In this talk, I will highlight some of the recent advances in the rapidly changing field of plasma biomedicine and focus on the role of reactive oxygen species (ROS) and reactive nitrogen species (RNS). ROS and RNS (or RONS), in addition to a suite of other radical and non-radical reactive species, are essential actors in an important sub-field of aerobic biology termed ‘redox’ (or oxidation-reduction) biology. I will review the evidence suggesting that RONS generated by plasmas are responsible for their observed therapeutic effects.[2]
References:
[1] M.G. Kong, et al., New Journal of Physics, 11, article no. 115012, 2009.
[2] D.B. Graves, Journal of Physics D-Applied Physics, 45(26), article no. 263001, 2012.

3:10 - 3:25 Break

3:25 - 4:00 Investigating the Interface Between Plasmas and Aqueous Solutions,
-Alex Lindsay, North Carolina State University, Department of Nuclear Engineering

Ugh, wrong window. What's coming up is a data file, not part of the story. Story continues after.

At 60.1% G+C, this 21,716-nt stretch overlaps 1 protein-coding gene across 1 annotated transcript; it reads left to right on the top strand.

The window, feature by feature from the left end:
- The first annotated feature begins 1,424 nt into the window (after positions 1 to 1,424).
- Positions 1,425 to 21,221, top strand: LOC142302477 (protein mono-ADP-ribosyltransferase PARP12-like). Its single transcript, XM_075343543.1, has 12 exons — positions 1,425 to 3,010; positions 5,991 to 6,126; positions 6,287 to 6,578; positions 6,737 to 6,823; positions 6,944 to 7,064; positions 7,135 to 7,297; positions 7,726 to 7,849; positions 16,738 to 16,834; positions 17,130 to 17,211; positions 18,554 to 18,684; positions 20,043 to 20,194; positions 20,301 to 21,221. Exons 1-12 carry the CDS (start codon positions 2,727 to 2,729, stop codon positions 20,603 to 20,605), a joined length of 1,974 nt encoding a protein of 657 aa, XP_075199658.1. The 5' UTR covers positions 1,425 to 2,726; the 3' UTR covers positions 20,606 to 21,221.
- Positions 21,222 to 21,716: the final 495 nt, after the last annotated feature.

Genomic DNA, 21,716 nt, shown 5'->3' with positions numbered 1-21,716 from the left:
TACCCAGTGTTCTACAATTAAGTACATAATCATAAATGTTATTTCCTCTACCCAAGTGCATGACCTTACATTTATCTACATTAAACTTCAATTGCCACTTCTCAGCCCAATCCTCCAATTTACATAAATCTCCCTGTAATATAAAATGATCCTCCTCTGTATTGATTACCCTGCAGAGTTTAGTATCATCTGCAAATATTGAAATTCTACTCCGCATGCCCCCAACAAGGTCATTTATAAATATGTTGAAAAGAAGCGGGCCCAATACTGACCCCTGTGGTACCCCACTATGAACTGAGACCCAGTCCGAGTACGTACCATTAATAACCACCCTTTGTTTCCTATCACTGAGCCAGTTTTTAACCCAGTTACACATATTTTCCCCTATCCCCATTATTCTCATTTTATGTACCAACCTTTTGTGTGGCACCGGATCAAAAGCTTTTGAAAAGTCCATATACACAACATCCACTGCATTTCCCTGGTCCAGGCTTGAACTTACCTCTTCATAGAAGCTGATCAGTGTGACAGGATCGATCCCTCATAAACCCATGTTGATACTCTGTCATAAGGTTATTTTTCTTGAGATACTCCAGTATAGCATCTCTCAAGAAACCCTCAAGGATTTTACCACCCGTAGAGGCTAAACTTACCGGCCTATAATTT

Interaction of atmospheric plasmas with liquids is a rich scientific and engineering field with potential applications in biomedicine, waste degradation and disinfection, sustainable agriculture, etc. However, in order to realize the full potential of these applications, the transport and reactions of charged species, neutrals, and photons at the interface between plasmas and liquids must be better quantified and understood. The work presented here combines mostly theoretical with some experimental investigations of conditions in the gas and liquid phases in proximity to the interface for a pulsed streamer discharge. The influence of the ionic wind on reactive species dissolution is presented. The coupled heat and mass transfer problem arising from convective evaporation of water and the potential role this plays on aqueous phase kinetics is also considered. Because of the highly reactive nature of certain plasma generated species such as OH, it is shown that a highly reactive layer of 1-10 microns occurs at the interface. This result is pertinent for applications in which plasma reactivity needs to be conveyed through the interface and into the bulk solution or to an underlying substrate. Model results investigating formation of charged specie double layers at the interface and near the immersed ground electrode may also be presented. Experimentally, the effects of surface vs. bulk solution reactivity are examined through comparing reaction of an indigo dye with both plasma activated water and a representative synthetic solution containing hydrogen peroxide, nitrite, and nitrate. Finally, results of applying plasma activated water to radishes, tomatoes, and marigolds in a controlled greenhouse environment are shown.